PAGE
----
Reports of shelling, missile fire jeopardize Nagorno-Karabakh ceasefire

The ceasefire was agreed on Saturday after a deal brokered by Russia a week earlier failed to halt the worst fighting in the South Caucasus since the 1990s.

Ethnic Armenian soldiers stand in a trench at their position near Nagorno-Karabakh's town of Martuni, April 8, 2016.  (photo credit: REUTERS)
Ethnic Armenian soldiers stand in a trench at their position near Nagorno-Karabakh's town of Martuni, April 8, 2016.
(photo credit: REUTERS)
A new ceasefire in the mountain enclave of Nagorno-Karabakh was in jeopardy on Monday with Azerbaijan and ethnic Armenian forces reporting shelling and heavy fighting in some areas.
Azerbaijan said it had "neutralized" a missile fired by Armenian forces at an oil pipeline in Azerbaijan on Sunday, several hours after the ceasefire went into force, but Armenia denied the accusation.
The ceasefire was agreed on Saturday after an earlier deal brokered by Russia failed to halt fighting that has killed more than 1,000 people since Sept. 27 - the deadliest clashes in the South Caucasus since the 1990s.
The failure to stop the fighting has raised fears of a humanitarian crisis, and put new strains on ties between Turkey, which strongly backs Azerbaijan, and its NATO allies which want the conflict to end.
Russia, which has a defense pact with Armenia, could also be at risk of being sucked into a regional war.
Officials in Nagorno-Karabakh, a breakaway enclave of Azerbaijan that is populated and controlled by ethnic Armenians, said Azeri forces were shelling their positions in northern and southern areas of the line of contact that divides them.
They said Azeri forces had shelled civilian settlements including the town of Martuni and four villages - charges that were denied by Azerbaijan.
The Azeri defense ministry said Armenian forces were shelling the Agjebedin, Tovuz and Dashkesan regions far from the conflict zone - accusations denied by Armenia.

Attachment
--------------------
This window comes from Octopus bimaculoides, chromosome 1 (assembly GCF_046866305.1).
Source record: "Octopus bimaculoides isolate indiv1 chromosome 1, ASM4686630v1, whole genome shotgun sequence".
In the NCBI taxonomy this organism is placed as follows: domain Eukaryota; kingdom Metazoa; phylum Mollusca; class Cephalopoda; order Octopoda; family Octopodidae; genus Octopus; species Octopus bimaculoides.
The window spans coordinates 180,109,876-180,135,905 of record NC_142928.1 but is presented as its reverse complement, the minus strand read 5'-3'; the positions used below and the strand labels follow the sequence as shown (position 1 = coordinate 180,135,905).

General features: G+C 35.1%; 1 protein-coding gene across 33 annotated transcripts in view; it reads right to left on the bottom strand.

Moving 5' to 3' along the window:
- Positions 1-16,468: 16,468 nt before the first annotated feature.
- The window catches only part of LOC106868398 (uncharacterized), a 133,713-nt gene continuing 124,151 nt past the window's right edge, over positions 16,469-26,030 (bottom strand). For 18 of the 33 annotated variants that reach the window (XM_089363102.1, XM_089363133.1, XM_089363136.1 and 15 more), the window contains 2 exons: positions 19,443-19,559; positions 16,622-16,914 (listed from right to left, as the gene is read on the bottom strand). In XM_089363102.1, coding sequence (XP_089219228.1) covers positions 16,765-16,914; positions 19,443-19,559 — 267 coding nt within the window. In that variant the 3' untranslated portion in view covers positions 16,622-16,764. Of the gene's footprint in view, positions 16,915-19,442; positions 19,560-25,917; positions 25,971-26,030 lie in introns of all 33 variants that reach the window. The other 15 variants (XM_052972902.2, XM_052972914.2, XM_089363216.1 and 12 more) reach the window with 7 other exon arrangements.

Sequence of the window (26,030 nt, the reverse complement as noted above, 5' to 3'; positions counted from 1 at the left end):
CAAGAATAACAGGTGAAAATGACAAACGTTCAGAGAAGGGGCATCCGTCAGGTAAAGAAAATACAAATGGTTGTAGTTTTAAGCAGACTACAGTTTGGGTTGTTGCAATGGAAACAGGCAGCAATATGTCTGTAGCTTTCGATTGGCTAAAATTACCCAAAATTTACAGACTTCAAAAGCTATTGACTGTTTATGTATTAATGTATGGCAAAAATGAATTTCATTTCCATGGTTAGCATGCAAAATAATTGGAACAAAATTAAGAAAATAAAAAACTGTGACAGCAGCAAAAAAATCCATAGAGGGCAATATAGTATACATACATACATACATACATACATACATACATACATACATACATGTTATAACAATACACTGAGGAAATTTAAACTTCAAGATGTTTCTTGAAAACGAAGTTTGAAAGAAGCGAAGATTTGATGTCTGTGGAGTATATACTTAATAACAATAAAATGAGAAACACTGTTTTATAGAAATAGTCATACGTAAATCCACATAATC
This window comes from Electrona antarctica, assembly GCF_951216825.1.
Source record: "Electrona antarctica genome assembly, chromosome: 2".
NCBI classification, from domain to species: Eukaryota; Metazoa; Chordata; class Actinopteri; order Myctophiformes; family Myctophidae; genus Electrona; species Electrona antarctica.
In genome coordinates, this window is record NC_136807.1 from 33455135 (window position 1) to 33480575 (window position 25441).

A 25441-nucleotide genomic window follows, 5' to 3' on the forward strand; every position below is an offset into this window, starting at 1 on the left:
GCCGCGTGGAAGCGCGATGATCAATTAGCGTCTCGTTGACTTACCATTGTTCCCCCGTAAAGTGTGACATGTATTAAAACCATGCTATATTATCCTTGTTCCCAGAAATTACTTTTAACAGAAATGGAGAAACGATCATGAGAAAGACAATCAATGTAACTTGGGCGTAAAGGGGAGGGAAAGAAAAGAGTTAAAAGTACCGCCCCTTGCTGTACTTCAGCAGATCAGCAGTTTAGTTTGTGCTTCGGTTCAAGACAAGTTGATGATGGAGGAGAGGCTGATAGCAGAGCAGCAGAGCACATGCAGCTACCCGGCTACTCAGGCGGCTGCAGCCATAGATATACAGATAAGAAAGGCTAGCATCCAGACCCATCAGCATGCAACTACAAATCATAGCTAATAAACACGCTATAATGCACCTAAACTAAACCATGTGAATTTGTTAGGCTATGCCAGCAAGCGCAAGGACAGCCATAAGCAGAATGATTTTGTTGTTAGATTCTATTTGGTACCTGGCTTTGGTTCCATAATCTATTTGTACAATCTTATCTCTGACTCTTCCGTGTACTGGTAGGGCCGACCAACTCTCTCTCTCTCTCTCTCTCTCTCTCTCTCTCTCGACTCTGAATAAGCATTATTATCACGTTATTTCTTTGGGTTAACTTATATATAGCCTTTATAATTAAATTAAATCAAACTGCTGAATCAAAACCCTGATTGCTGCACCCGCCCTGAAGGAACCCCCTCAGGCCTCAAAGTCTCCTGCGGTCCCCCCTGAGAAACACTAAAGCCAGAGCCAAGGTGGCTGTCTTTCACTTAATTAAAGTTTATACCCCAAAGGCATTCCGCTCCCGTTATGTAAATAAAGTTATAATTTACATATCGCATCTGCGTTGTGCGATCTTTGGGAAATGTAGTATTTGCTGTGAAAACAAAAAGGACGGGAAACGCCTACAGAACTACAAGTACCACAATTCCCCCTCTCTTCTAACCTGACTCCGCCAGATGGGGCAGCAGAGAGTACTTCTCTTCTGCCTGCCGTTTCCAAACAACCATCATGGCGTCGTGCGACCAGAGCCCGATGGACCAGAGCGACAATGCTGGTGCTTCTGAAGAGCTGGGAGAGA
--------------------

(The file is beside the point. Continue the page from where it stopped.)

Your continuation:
The Azeri prosecutor general's office said Armenia had targeted a pipeline in the Khizi district of Azerbaijan, more than 300 km (186 miles) from the conflict zone, on Sunday afternoon.
The pipeline, which carries oil to Novorossiisk in Russia, was not damaged but some missile fragments fell about 250 meters (820 feet) away, it said.
Dismissing the report, Armenian defense ministry spokeswoman Shushan Stepanyan said: "It's a total lie."
ANGRY RHETORIC
The ceasefire brokered in Moscow earlier this month was aimed at letting the sides swap detainees and bodies of those killed, but it had little impact on the fighting.
The new ceasefire was announced on Saturday after Russian Foreign Minister Sergei Lavrov talked to the Armenian and Azeri foreign ministers by telephone.
In a fresh appeal for peace on Monday, Lavrov said it was vital to stop the angry rhetoric around the conflict and added: "This does not require any great effort."
Russia, France and the United States chair a body called the Minsk Group, which has attempted to help resolve the conflict under the umbrella of the Organization for Security and Co-operation in Europe (OSCE).
Turkey says their mediation has failed, and Azerbaijan wants a role for Ankara in peacemaking. Baku also seeks an Armenian withdrawal from Nagorno-Karabakh, but Armenia rules this out and accuses Azerbaijan of making a land grab in Nagorno-Karabakh.
Baku said on Saturday that 61 Azeri civilians had been killed and 282 wounded since the fighting flared on Sept. 27. It has not disclosed its military casualties.
Nagorno-Karabakh says 710 of its military personnel have been killed, and 36 civilians.